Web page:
Change. It feels like it’s everywhere these days. Despite how much we humans complain about change, we certainly seem to precipitate it at every turn. Some change is good, some bad, some just plain necessary. But all of it means adjusting to a new reality.

Technology offers the fastest change, it seems. Let’s take TV. In our house, John and I have different areas of responsibility. He is the one in charge of television and music. We decided a while ago to get rid of cable TV. Since then, John has been experimenting with different apps, services, and devices to see what works for us (the fact that we have enough choices TO experiment is evidence of technology change in and of itself).

At first, we tried to go old-school and get network TV with an antenna (John’s a sports fan, so live TV is still important). But as we feared, to get a signal here on the Oregon Coast would require an antenna of such size that it would be visible from space.

We tried using apps through our Smart TV, the Xbox and the Playstation, but none of those platforms offered everything we were looking for (we also have Nola and the kids’ shows to consider).

So, last week we received our Amazon Fire TV Stick. (Not endorsing that specific product over the Roku or other devices, mind you. We haven’t tried the others.) We chose the Fire in large part because of Alexa. I’m notoriously bad at figuring out remotes, and now I can just press a button and talk to the TV to get it to do what I want. (Change is good!)

We’re bingeing a bit on TV at the moment. Turns out we can play games on the TV, too, and Nola wanted an app called Crossy Road. As soon as she started playing it, I realized this was basically Frogger reinvented. I loved Frogger when I was a kid. Later, I spent years searching arcades with “retro” games to see if Frogger was among them. And now, it’s more or less in my living room any time I want it. Changed but familiar. Crazy. (I wonder if I can find a modern reinvention of Pitfall?)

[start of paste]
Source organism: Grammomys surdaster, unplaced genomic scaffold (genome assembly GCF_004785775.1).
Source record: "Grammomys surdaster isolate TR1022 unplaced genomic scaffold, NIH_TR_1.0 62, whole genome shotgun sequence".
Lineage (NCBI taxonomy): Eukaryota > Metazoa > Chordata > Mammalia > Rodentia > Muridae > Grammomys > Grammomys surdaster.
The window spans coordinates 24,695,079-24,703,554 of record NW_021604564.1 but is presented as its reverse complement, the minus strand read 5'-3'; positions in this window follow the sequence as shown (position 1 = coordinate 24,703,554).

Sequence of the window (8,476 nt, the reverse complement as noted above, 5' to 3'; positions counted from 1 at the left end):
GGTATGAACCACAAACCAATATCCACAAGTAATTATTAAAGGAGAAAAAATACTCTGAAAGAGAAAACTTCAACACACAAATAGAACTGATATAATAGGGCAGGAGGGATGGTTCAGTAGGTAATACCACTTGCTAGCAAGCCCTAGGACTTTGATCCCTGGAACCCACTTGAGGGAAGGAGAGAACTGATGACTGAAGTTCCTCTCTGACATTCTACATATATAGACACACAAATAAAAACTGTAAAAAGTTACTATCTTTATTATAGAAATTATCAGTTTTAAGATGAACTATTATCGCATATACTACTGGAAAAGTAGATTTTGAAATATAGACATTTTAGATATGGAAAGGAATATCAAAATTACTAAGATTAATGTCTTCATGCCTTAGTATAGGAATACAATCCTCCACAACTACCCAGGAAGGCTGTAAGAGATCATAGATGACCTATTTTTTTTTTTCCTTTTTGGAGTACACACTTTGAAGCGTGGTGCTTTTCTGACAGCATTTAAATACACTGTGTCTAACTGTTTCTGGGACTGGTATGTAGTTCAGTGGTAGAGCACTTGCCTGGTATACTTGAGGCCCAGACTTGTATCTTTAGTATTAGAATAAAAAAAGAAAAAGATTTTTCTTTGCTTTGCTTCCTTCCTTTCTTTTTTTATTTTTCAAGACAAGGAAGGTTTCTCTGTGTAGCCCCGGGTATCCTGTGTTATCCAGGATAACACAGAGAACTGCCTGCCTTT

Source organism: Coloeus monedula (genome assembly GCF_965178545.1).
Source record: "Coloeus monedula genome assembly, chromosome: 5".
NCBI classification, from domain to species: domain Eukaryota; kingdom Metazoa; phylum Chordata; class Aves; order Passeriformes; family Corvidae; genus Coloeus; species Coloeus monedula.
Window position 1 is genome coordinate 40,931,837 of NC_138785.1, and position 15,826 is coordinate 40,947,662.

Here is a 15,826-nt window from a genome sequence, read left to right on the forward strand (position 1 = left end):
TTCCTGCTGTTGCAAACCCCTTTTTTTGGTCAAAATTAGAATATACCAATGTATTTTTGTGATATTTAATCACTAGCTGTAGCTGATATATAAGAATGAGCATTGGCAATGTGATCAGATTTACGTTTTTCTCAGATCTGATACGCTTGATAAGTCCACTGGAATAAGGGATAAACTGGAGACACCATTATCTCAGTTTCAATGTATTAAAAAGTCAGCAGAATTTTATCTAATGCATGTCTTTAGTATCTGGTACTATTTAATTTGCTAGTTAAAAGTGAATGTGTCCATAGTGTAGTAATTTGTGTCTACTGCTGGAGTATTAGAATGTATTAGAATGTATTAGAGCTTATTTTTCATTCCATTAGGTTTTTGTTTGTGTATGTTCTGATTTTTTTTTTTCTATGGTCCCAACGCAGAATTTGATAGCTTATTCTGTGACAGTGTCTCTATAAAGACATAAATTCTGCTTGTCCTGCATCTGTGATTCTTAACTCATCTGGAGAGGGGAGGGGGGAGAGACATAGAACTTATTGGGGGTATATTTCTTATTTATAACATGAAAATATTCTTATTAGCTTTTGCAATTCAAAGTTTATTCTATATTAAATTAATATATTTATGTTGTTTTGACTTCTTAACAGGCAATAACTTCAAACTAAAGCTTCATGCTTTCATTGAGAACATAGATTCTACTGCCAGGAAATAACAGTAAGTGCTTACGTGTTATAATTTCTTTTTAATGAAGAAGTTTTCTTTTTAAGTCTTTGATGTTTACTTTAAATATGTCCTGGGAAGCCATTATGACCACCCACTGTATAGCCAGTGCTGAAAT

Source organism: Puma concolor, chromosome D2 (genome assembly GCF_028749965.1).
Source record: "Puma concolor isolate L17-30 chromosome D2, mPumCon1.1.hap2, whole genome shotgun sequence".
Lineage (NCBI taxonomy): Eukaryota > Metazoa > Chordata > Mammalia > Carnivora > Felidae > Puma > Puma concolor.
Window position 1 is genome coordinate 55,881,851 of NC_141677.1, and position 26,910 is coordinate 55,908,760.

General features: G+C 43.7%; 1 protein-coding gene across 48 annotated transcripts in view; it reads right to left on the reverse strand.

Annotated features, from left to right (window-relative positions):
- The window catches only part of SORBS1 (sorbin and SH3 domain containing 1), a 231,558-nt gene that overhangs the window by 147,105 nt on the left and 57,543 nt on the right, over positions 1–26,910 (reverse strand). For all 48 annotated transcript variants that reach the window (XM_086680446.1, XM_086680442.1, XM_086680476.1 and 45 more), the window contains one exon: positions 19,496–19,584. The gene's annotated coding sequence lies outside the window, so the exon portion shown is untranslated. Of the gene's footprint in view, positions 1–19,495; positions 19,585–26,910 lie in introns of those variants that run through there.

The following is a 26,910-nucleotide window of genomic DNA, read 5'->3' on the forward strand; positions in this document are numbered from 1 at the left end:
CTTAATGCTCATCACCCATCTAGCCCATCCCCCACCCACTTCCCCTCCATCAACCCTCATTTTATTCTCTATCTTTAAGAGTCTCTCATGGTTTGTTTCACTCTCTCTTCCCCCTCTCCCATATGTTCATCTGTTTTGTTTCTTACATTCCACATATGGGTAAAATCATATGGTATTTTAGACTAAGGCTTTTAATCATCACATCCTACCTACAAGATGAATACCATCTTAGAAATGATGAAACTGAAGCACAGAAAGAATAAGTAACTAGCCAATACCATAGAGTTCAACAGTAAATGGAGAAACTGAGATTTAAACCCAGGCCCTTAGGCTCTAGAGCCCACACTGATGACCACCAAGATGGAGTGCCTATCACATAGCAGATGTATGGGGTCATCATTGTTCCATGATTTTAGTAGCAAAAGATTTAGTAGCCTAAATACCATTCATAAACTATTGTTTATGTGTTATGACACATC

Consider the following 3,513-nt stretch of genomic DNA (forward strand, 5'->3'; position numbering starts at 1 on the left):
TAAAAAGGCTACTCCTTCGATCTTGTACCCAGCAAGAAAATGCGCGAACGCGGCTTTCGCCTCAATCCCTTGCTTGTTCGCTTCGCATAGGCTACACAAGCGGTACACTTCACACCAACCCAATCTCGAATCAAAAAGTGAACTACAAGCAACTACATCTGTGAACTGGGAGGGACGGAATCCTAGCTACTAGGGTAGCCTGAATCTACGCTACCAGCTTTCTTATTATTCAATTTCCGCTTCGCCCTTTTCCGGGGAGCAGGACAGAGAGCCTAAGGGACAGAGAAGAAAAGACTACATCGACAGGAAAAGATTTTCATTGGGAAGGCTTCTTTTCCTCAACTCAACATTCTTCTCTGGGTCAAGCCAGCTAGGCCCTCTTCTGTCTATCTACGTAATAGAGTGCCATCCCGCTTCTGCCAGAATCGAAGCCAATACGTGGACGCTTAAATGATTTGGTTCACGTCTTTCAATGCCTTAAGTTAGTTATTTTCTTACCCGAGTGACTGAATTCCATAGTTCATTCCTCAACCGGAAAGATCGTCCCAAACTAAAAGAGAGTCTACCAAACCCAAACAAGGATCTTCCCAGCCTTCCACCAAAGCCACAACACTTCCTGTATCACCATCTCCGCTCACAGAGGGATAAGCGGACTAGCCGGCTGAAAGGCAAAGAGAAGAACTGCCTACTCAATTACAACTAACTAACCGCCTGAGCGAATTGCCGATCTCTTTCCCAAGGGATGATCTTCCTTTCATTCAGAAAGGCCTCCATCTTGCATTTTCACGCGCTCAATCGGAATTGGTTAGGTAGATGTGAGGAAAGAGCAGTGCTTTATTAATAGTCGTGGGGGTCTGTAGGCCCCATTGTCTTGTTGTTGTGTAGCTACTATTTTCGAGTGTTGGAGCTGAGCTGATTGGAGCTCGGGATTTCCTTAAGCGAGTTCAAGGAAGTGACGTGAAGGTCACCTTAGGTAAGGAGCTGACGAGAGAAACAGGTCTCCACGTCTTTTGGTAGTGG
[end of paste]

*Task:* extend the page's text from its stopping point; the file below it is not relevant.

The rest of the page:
We’ve been doing our own modernizing of the past here at WMG lately, too, and many of you might remember. We’ve brought back Pulphouse Fiction Magazine, for example, after more than twenty years. Same old Dean Wesley Smith, same old attitude, modern new format and technology. We launched it on a platform not remotely conceived of in Pulphouse’s original run (crowdfunding via Kickstarter), and we’re in the process of getting Issue Zero ready to distribute to all of our amazing Kickstarter supporters (thank you, thank you, thank you!!!).

If you missed the Kickstarter, never fear. You’ll be able to buy Issue Zero by early December, and you can still subscribe in time to start up with Issue One. Just click here to go to the Pulphouse website and click on subscriptions.

As for me, I’ve got to run. I have to try to beat John’s top score on Disney Crossy Road.

Allyson Longueira is publisher of WMG Publishing. She is an award-winning writer, editor and designer.